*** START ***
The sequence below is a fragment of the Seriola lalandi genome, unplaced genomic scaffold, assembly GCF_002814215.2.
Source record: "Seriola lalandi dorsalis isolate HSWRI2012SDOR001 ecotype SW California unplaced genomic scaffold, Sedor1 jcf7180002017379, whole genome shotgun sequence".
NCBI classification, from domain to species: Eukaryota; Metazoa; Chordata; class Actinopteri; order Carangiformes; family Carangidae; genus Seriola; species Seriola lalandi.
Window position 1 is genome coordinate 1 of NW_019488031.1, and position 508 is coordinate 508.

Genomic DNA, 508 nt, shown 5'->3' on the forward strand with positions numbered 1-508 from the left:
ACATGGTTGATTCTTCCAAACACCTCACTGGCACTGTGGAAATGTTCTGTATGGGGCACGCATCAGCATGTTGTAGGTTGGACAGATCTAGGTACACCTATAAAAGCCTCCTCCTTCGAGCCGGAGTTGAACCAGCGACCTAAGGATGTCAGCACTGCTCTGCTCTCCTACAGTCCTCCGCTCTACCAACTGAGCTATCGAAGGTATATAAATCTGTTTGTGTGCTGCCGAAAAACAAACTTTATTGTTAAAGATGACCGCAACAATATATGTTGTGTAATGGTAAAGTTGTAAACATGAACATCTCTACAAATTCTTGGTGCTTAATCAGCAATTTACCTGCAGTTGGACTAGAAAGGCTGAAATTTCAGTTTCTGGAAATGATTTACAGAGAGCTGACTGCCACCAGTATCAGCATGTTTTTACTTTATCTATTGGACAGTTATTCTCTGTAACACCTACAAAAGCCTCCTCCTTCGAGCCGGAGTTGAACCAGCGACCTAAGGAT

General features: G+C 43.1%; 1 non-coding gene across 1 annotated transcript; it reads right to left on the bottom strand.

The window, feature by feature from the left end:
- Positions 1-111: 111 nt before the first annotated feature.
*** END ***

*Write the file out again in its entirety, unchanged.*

The sequence below is a fragment of the Seriola lalandi genome, unplaced genomic scaffold, assembly GCF_002814215.2.
Source record: "Seriola lalandi dorsalis isolate HSWRI2012SDOR001 ecotype SW California unplaced genomic scaffold, Sedor1 jcf7180002017379, whole genome shotgun sequence".
NCBI classification, from domain to species: Eukaryota; Metazoa; Chordata; class Actinopteri; order Carangiformes; family Carangidae; genus Seriola; species Seriola lalandi.
Window position 1 is genome coordinate 1 of NW_019488031.1, and position 508 is coordinate 508.

Genomic DNA, 508 nt, shown 5'->3' on the forward strand with positions numbered 1-508 from the left:
ACATGGTTGATTCTTCCAAACACCTCACTGGCACTGTGGAAATGTTCTGTATGGGGCACGCATCAGCATGTTGTAGGTTGGACAGATCTAGGTACACCTATAAAAGCCTCCTCCTTCGAGCCGGAGTTGAACCAGCGACCTAAGGATGTCAGCACTGCTCTGCTCTCCTACAGTCCTCCGCTCTACCAACTGAGCTATCGAAGGTATATAAATCTGTTTGTGTGCTGCCGAAAAACAAACTTTATTGTTAAAGATGACCGCAACAATATATGTTGTGTAATGGTAAAGTTGTAAACATGAACATCTCTACAAATTCTTGGTGCTTAATCAGCAATTTACCTGCAGTTGGACTAGAAAGGCTGAAATTTCAGTTTCTGGAAATGATTTACAGAGAGCTGACTGCCACCAGTATCAGCATGTTTTTACTTTATCTATTGGACAGTTATTCTCTGTAACACCTACAAAAGCCTCCTCCTTCGAGCCGGAGTTGAACCAGCGACCTAAGGAT

General features: G+C 43.1%; 1 non-coding gene across 1 annotated transcript; it reads right to left on the bottom strand.

The window, feature by feature from the left end:
- Positions 1-111: 111 nt before the first annotated feature.